Then there are also prefabricated areas made of plastic, but these cost a lot of money and reduce the pleasure of model building.
If you choose a permanently installed system, you have the choice between different types of systems. The rectangle is almost historical. There is the L-shape (goes once around the corner), the U-shape (with two legs), E-, O-shape and who knows what else model railroaders think up.
With each type of layout you should pay attention to a good accessibility, this applies to the handicraft itself as well as to perhaps necessary interventions during operation. And remember: Rome was not finished in a day.
Technology, electricity and digital – yes, you can
O ne thing in advance: A model railroad usually needs a power source and is therefore not for small children. Parents simply have to be careful. Even the handling of simple control units such as transformers requires an understanding of the connections. Anyone who drives digitally, i.e. uses a digital control unit to switch a wide variety of functions, should also understand the technology - this is important, at the latest, when something doesn't work. Digital functions in locomotives include switching the lights on and off, coupling or sound functions. The model train manufacturers teach that there are no limits to the variety of functions. And there are also no price limits. My experience: minimal possibilities also mean minimal selection and maximum imagination. In the beginning a simple transformer was enough. With it I could change the driving direction, become faster and slower, turnouts were controlled with a small control panel. There was a lot of time for tinkering around the track. I liked it - and I still do today. Digital is good, because only one circuit is needed for multiple locomotive operation - the digital rest is (nice) distraction. As a beginner, you certainly don't need to pick up a soldering iron, your own small model railroad workshop, at the beginning maybe just a screwdriver, file, glue, grows with time. Maybe a rather simple model is a better choice for children's hands than the detailed locomotive with an investment of 1000 Euro.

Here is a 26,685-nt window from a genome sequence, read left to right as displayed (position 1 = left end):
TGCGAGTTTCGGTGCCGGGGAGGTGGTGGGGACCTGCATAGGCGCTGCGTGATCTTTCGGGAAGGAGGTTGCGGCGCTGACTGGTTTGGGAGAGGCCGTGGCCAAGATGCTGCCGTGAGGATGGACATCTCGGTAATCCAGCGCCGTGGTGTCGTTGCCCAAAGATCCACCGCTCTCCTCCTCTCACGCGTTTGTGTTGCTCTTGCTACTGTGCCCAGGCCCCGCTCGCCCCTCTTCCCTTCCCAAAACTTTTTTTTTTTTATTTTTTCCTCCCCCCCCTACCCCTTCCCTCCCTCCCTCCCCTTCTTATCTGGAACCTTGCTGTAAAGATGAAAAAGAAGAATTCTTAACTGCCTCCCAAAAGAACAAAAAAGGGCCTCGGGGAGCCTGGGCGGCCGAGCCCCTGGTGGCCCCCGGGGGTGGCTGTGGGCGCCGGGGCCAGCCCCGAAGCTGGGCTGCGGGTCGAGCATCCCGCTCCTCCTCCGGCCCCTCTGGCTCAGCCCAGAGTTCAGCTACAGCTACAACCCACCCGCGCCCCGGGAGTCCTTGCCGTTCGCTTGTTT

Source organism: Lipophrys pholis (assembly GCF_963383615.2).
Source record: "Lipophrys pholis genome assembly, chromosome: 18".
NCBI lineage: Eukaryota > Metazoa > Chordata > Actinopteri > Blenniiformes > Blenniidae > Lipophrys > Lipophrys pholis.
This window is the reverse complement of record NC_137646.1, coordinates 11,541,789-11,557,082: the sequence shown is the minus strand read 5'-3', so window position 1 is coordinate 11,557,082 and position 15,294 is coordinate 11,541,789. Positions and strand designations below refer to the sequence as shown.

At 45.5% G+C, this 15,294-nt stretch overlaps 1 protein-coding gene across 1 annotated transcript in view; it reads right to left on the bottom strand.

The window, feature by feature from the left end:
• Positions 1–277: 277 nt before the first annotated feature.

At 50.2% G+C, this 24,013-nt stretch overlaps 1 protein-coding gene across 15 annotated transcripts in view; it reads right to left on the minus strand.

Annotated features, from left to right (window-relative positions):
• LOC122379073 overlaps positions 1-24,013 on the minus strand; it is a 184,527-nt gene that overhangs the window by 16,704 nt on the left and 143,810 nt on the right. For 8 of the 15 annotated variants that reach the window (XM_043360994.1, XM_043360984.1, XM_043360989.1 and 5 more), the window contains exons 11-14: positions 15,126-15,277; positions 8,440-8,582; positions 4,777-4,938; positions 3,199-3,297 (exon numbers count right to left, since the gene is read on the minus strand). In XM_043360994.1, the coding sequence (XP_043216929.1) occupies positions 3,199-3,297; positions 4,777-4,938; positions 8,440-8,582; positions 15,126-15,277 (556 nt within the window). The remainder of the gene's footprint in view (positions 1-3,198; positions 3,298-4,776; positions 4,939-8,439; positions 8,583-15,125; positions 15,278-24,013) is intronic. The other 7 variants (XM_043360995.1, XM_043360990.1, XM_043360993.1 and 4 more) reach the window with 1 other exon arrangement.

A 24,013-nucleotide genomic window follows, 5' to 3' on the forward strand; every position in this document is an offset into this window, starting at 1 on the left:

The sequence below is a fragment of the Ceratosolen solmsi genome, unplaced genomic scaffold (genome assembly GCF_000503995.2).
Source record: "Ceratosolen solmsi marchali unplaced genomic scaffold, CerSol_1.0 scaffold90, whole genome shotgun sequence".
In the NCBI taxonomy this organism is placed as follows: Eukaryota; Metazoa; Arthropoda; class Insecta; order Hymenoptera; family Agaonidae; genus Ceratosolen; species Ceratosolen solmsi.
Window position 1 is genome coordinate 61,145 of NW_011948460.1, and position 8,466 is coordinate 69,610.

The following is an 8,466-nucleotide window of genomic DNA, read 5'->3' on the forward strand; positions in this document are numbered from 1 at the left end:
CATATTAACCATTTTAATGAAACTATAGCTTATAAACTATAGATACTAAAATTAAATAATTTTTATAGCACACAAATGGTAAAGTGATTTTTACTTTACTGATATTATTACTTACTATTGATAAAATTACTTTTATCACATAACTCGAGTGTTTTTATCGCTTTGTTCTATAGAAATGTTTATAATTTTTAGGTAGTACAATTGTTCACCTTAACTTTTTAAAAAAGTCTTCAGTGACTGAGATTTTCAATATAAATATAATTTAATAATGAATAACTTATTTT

Then there is the choice between alternating current (Märklin H0, AC) and direct current (many sizes and suppliers, DC). AC and DC are abbreviations from the English language: AC stands for alternating current, DC for direct current. Several DC manufacturers also offer AC models in the H0 range. By the way, there are also remote controlled cars for model railroads.
Model railroad, role model, epochs - and playing with them
The model railroad epochs are based on the technical development over the decades. Roughly divided, Epoch I stands for the steam train era, II for the Reichsbahn, III is post-war and economic miracle, in IV the focus is on InterCity traffic, V belongs to the ICE and meanwhile there is also the Age VI with the most modern digital technology. One thing has to be said: of course, a steam engine can also run on a modern layout. So why not? Model railroading is a game - even if some model railroaders take a different view of it: it is clear that anyone who wants to recreate reality at a certain point in time is bound to the conditions of that time. In other words: no American diesel locomotive on a Black Forest railroad, trees are to scale, the switch angles are to scale, and with the AC point contacts, it's a thing of the past... You can do that! But actually and originally, model railroading is a toy, isn't it!
Still questions - here are the answers
The Internet offers on countless pages handicraft reports and also videos. Magazines offer insights. And then there are also clubs and the local specialist dealer - where you can meet like-minded people if you like. If you want, you can also ask me a question, I will try to give you a competent answer.
Model railroad - reloaded
Model train careers often resemble each other: In the beginning there was the record, as a child you tinker until adolescence, then you become an adult and don't bother with such things anymore. The layout is put in the cellar or the box in the attic. This is followed by training, studies, family, career and at some point you stumble over the box with the rails, locomotives and memories again. For some people this is the re-entry into a nice hobby - which today also attracts more and more ladies to the control unit (for both small and large railroads).
How to build a mountain with a tunnel, how to set up a light, how LED technology works, what does the computer have to do with the railroad, what has to be considered when building cardboard models, how do I move the small model railroad figures, patinate buildings, vehicles age, how does rust get onto my track, is a plaster or a wooden substructure with aluminum fly screen more suitable for landscaping or is it sufficient, which color do I use, how does water get into the river, how does snow get onto the winter layout .... The Internet offers tips and answers in abundance. A basic tip: first of all, try to implement it with existing resources. It's fun, it can work. Then you can still browse the web, visit the manufacturer's websites or simply ask model railroad friends. The main thing is that the tinkerer remains with joy in the matter.